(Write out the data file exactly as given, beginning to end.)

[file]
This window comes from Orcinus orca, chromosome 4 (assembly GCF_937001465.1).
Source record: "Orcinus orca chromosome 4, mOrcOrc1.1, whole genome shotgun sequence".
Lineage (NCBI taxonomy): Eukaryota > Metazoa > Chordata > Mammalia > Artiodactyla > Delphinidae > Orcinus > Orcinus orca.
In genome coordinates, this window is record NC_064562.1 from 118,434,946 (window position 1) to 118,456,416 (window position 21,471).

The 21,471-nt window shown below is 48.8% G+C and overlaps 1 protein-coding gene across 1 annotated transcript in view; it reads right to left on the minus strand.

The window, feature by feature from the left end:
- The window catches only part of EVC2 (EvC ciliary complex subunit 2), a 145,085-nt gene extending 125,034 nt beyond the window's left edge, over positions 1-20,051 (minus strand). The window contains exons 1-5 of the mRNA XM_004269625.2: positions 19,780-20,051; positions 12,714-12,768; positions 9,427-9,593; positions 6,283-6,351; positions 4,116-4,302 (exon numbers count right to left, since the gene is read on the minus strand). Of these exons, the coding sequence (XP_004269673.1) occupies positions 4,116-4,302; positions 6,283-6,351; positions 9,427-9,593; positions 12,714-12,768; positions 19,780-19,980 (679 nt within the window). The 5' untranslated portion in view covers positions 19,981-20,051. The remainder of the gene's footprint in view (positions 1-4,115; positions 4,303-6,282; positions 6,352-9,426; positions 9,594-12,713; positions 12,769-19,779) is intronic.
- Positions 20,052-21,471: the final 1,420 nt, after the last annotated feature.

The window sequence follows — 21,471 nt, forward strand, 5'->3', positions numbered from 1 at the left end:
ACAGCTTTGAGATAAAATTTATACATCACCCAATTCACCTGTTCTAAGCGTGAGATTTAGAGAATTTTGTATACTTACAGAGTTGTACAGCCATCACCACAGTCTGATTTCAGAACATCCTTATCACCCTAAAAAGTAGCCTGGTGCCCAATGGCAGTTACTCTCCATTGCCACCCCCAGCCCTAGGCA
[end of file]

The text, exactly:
This window comes from Orcinus orca, chromosome 4 (assembly GCF_937001465.1).
Source record: "Orcinus orca chromosome 4, mOrcOrc1.1, whole genome shotgun sequence".
Lineage (NCBI taxonomy): Eukaryota > Metazoa > Chordata > Mammalia > Artiodactyla > Delphinidae > Orcinus > Orcinus orca.
In genome coordinates, this window is record NC_064562.1 from 118,434,946 (window position 1) to 118,456,416 (window position 21,471).

The 21,471-nt window shown below is 48.8% G+C and overlaps 1 protein-coding gene across 1 annotated transcript in view; it reads right to left on the minus strand.

The window, feature by feature from the left end:
- The window catches only part of EVC2 (EvC ciliary complex subunit 2), a 145,085-nt gene extending 125,034 nt beyond the window's left edge, over positions 1-20,051 (minus strand). The window contains exons 1-5 of the mRNA XM_004269625.2: positions 19,780-20,051; positions 12,714-12,768; positions 9,427-9,593; positions 6,283-6,351; positions 4,116-4,302 (exon numbers count right to left, since the gene is read on the minus strand). Of these exons, the coding sequence (XP_004269673.1) occupies positions 4,116-4,302; positions 6,283-6,351; positions 9,427-9,593; positions 12,714-12,768; positions 19,780-19,980 (679 nt within the window). The 5' untranslated portion in view covers positions 19,981-20,051. The remainder of the gene's footprint in view (positions 1-4,115; positions 4,303-6,282; positions 6,352-9,426; positions 9,594-12,713; positions 12,769-19,779) is intronic.
- Positions 20,052-21,471: the final 1,420 nt, after the last annotated feature.

The window sequence follows — 21,471 nt, forward strand, 5'->3', positions numbered from 1 at the left end:
ACAGCTTTGAGATAAAATTTATACATCACCCAATTCACCTGTTCTAAGCGTGAGATTTAGAGAATTTTGTATACTTACAGAGTTGTACAGCCATCACCACAGTCTGATTTCAGAACATCCTTATCACCCTAAAAAGTAGCCTGGTGCCCAATGGCAGTTACTCTCCATTGCCACCCCCAGCCCTAGGCA